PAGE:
The court threw out the Republican-drawn 2011 congressional map, ruling that districts "clearly, plainly and palpably" violate the state's constitution.
Pennsylvania's Democratic governor has rejected a congressional map proposed by top Republicans in the state legislature to replace a heavily gerrymandered map struck down in court, calling the new map a partisan gerrymander meant to maintain Republicans' advantage.
The ongoing controversy stems from a challenge brought against Pennsylvania's gerrymandered Congressional lines a year ago by 18 Democratic voters from around the state who alleged the current maps - in use since 2011 - violate the state Constitution's guarantee of "free and equal" elections.
Republican leaders in both houses took a challenge of the high court's order to re-draw the maps to the U.S. Supreme Court which refused to hear the appeal. But Corman says there's no time under the court's deadlines for Pennsylvania's Legislature to pass a new map. In a statement, Duchin said she calculated there was a 1-in-1,000 chance that a map drafted to comply with the court's order would result in such a large advantage for Republicans. The new maps have to be accepted by the governor of Pennsylvania, Tom Wolf, who is a Democrat. The map manages to keep 70 percent of voters in their original Congressional District.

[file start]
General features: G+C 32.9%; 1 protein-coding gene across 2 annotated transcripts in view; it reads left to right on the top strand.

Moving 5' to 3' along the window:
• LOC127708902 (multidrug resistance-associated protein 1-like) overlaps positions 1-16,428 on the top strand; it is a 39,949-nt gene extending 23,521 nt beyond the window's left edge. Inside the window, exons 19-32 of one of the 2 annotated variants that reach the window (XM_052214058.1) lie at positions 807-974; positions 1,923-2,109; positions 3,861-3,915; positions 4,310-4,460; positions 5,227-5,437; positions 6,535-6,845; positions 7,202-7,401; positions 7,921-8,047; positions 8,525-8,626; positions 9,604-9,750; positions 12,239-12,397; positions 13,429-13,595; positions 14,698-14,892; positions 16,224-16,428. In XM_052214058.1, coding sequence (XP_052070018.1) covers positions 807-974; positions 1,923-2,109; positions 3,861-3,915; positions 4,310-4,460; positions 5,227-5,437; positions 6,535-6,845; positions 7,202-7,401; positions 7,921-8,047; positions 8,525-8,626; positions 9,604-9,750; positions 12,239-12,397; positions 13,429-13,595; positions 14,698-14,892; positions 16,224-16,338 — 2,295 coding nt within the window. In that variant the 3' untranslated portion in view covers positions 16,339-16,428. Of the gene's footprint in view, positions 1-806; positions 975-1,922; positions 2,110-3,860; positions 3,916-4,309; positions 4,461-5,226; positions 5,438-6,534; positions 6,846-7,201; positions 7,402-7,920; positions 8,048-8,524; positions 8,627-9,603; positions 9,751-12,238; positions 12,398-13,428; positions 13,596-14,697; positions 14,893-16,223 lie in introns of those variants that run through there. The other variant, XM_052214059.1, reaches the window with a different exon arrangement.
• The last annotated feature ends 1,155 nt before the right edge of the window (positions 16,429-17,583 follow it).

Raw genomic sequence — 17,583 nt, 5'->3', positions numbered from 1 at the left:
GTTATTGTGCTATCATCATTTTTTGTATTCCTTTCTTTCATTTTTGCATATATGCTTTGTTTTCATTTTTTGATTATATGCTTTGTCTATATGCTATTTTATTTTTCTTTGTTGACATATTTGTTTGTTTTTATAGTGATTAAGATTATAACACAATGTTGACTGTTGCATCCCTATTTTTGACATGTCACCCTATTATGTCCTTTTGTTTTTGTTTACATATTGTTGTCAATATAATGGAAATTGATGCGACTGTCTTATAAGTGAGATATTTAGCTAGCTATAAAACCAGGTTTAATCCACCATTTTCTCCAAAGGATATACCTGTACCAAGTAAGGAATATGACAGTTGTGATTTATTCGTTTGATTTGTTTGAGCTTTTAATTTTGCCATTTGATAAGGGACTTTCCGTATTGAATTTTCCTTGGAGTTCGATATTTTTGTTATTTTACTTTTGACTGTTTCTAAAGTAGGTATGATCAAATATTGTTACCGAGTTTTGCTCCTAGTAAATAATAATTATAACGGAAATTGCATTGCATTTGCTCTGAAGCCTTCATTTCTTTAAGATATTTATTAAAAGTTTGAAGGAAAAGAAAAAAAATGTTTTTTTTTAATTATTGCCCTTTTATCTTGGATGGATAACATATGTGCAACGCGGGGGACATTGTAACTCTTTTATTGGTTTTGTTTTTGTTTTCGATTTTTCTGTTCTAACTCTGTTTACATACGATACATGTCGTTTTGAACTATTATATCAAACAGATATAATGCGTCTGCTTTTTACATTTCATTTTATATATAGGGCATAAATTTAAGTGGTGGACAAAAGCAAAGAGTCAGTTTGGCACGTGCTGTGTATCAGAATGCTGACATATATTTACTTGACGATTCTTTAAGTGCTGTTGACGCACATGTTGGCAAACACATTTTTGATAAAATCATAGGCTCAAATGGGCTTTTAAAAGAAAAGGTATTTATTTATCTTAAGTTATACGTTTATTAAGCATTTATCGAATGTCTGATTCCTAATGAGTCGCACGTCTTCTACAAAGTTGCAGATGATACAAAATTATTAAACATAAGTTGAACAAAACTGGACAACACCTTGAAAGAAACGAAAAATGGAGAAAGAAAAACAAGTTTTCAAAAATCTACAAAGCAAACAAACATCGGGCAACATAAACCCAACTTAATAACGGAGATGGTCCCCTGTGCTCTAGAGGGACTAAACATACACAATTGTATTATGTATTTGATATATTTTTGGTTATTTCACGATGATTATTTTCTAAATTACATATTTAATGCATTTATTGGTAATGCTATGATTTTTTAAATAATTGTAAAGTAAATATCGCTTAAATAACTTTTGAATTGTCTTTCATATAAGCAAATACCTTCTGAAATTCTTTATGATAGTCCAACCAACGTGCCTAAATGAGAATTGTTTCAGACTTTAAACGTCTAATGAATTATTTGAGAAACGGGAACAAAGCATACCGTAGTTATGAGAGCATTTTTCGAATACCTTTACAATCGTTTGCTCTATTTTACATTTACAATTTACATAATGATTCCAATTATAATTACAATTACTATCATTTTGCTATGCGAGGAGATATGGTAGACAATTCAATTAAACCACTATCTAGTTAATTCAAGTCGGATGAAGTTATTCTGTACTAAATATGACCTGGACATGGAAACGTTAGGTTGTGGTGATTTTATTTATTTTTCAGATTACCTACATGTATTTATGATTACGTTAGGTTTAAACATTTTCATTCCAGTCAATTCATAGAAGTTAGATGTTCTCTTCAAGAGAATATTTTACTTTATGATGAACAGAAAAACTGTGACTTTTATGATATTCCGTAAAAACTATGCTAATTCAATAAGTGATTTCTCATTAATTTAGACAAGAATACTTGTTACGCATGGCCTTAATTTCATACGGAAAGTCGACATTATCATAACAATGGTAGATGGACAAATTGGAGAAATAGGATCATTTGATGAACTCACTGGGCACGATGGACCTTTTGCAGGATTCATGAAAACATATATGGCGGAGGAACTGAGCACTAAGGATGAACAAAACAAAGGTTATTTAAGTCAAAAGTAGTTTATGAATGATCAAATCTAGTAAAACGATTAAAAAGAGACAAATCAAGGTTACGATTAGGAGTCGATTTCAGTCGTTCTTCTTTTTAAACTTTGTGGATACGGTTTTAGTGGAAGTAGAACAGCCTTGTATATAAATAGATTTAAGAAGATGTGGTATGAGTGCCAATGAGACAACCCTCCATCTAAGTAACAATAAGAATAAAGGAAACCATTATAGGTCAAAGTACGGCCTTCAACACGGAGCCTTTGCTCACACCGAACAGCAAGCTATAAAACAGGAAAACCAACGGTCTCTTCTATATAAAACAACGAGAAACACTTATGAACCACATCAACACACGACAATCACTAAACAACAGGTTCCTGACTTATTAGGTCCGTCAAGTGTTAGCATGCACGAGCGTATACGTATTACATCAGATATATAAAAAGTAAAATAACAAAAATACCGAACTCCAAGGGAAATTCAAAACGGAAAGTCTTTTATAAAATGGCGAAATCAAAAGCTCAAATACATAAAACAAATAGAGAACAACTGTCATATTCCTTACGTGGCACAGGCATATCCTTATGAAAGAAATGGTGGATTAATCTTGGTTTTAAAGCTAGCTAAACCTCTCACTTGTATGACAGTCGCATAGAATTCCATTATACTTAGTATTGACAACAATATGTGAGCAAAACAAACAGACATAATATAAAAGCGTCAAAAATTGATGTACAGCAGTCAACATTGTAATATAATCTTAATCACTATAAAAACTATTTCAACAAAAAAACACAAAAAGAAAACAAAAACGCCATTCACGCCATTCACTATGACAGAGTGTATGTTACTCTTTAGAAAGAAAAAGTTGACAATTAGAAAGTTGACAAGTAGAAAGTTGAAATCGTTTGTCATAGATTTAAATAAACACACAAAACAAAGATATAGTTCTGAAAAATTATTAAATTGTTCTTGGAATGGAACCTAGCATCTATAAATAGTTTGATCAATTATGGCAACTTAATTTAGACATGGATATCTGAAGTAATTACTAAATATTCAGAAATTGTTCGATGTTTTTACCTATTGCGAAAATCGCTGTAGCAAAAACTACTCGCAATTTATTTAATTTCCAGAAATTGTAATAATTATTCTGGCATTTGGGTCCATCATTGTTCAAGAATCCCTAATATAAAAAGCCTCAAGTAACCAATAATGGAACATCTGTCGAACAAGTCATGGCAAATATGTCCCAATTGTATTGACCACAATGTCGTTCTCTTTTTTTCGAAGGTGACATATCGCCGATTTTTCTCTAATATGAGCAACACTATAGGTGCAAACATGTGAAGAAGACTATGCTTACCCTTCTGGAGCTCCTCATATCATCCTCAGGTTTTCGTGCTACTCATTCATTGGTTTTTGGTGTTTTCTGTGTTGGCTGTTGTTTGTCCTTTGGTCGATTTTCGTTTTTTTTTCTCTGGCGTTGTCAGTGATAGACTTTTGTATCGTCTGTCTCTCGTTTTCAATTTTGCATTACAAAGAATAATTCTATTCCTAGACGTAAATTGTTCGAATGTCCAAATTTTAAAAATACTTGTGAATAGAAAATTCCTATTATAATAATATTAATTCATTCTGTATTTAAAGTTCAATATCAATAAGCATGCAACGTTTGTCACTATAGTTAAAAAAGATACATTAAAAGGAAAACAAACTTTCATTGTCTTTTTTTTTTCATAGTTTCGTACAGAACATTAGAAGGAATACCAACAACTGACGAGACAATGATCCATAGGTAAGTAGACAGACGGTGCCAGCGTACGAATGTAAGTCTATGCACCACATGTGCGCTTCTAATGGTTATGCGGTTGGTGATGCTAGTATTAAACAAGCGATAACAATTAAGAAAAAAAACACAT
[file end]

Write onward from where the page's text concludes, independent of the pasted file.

Following the release of the proposed map, Pennsylvania Democrats immediately pushed back on the new lines and urged the governor to reject it. Holder is now leading the National Democratic Redistricting Committee, an effort to counteract Republican efforts to use the redistricting process to increase their majorities in Congress.
Not everyone may be completely happy with how Republican leaders redrew the congressional district lines for Pennsylvania.
The Supreme Court had also criticized the number of counties and municipalities split between multiple congressional districts. They could consider proposals by Wolf, state lawmakers and other parties to the gerrymandering case.
"I think the Democrats concerns about this map are justified, because if you look at the distribution of votes in 2016, and then compare it to what that distribution of votes would be in these new districts, the Republican Party would perform just about the same", O'Connell said.
"He does have some leverage and the leverage that the governor has is "hey if I don't approve this it does go to the Supreme Court" and they might come up with a resolution that's even worse for Republicans", said Borick. "He wants to shut the representatives of the people of Pennsylvania out of this process, and he wants seven [people] in robe, really four people in robe, to draw a map", Corman said. Their new map's congressional districts are more compact, share common borders, differ in population by no more than one person and split up far fewer towns and counties than the existing map.
The 7th and 15th Congressional Districts would no longer include parts of Berks.
In fact the 6th District was cited in testimony before the supreme court by resident of Exeter Township in Berks County as an example of gerrymandering.